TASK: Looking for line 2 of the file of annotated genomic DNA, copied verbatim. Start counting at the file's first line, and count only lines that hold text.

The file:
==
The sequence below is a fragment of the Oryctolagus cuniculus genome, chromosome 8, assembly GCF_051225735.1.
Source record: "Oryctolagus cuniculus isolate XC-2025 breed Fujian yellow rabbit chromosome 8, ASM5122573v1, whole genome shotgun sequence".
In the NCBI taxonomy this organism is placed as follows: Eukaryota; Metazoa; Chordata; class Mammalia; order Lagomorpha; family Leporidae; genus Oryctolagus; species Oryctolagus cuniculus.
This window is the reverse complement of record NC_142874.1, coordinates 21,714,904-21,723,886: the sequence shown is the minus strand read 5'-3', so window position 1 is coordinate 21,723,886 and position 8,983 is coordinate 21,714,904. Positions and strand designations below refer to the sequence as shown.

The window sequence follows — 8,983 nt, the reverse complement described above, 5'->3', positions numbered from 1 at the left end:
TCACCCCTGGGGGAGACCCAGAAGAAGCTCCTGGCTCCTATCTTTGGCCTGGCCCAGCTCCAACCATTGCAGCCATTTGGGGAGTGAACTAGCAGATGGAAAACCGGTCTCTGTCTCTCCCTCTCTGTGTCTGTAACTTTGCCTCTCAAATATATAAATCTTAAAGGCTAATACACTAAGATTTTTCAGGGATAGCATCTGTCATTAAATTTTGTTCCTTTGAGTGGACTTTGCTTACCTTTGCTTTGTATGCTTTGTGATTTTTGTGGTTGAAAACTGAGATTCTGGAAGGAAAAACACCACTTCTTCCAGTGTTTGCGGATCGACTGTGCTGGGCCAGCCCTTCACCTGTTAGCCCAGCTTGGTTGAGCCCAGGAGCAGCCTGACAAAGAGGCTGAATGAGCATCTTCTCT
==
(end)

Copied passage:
Source record: "Oryctolagus cuniculus isolate XC-2025 breed Fujian yellow rabbit chromosome 8, ASM5122573v1, whole genome shotgun sequence".